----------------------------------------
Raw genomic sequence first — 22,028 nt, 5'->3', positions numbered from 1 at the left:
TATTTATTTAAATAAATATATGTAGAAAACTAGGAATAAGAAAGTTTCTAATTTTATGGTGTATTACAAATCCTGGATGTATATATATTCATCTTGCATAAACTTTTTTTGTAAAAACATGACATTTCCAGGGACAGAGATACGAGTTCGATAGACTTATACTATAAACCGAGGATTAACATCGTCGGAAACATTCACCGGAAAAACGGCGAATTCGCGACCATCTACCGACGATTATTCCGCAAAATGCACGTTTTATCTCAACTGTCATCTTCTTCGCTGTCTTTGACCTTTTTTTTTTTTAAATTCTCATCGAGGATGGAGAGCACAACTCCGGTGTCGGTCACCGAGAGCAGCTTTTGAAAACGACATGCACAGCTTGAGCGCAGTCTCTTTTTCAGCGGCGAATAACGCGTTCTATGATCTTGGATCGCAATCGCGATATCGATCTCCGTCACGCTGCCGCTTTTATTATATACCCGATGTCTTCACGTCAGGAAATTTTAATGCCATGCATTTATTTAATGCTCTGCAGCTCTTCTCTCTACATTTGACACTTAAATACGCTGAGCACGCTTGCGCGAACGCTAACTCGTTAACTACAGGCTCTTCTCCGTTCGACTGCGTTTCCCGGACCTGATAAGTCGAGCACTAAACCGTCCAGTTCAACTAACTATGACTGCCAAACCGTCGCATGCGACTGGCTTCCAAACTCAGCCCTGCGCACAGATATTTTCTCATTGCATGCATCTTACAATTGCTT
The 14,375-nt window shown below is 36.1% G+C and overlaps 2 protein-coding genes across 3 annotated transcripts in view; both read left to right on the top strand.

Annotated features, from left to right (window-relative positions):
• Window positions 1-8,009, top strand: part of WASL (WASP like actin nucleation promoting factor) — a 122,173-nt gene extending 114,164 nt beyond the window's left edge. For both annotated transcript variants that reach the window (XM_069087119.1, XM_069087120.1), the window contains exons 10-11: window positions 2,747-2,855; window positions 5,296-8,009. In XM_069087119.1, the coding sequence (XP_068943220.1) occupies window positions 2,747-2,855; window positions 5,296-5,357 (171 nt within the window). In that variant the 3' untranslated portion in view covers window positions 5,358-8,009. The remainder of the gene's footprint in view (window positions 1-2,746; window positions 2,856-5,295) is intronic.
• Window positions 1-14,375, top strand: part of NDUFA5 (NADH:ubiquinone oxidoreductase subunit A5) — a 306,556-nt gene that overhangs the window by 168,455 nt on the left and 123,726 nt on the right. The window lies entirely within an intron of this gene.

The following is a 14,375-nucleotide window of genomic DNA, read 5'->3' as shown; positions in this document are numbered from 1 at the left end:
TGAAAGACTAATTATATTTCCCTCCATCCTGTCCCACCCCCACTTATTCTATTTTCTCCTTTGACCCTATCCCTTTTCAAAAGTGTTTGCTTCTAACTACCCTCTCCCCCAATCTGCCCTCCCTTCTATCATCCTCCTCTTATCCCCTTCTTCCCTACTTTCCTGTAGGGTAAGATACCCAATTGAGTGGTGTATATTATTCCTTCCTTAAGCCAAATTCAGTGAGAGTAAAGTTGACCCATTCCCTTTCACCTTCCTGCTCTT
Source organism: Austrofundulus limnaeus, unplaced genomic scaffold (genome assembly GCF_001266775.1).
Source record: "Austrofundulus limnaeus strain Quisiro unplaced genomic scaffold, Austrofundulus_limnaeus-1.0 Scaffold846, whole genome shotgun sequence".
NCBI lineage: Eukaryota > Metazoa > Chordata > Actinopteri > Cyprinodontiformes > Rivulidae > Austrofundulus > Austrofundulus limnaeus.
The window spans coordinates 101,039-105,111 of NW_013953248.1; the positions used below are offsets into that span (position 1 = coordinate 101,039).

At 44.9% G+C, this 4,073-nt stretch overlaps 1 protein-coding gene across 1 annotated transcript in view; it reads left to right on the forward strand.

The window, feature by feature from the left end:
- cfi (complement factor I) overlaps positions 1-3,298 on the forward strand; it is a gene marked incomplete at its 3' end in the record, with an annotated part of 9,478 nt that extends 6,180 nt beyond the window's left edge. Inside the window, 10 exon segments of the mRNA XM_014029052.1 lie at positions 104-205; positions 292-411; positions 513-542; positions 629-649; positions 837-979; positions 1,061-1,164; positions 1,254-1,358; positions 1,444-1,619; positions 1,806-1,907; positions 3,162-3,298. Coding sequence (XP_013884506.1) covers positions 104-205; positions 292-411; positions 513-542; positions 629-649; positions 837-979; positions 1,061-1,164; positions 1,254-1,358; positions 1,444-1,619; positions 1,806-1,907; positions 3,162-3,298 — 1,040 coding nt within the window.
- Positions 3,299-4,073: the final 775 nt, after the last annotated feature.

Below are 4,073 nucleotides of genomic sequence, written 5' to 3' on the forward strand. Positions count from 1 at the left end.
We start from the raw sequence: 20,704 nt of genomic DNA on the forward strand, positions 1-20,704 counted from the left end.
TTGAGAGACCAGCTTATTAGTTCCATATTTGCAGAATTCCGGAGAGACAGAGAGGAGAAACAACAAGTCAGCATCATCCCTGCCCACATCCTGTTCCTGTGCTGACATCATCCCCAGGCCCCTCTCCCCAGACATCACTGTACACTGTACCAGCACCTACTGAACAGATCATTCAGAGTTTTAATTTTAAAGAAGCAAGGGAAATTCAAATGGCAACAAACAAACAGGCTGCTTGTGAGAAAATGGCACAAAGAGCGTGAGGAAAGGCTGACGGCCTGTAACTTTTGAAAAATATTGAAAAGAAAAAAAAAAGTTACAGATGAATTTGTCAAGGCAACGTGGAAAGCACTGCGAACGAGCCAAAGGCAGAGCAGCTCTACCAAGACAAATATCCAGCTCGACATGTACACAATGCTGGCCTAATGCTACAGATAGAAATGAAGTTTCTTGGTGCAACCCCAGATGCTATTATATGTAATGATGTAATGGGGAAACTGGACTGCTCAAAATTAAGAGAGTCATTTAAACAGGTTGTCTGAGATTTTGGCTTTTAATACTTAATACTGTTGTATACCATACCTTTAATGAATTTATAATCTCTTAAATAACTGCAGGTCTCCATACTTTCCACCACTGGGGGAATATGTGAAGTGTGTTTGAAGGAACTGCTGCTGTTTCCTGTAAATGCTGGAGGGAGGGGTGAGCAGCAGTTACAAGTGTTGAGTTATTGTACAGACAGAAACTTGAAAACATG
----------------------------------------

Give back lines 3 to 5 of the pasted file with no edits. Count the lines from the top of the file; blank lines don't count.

The 14,375-nt window shown below is 36.1% G+C and overlaps 2 protein-coding genes across 3 annotated transcripts in view; both read left to right on the top strand.

Annotated features, from left to right (window-relative positions):
• Window positions 1-8,009, top strand: part of WASL (WASP like actin nucleation promoting factor) — a 122,173-nt gene extending 114,164 nt beyond the window's left edge. For both annotated transcript variants that reach the window (XM_069087119.1, XM_069087120.1), the window contains exons 10-11: window positions 2,747-2,855; window positions 5,296-8,009. In XM_069087119.1, the coding sequence (XP_068943220.1) occupies window positions 2,747-2,855; window positions 5,296-5,357 (171 nt within the window). In that variant the 3' untranslated portion in view covers window positions 5,358-8,009. The remainder of the gene's footprint in view (window positions 1-2,746; window positions 2,856-5,295) is intronic.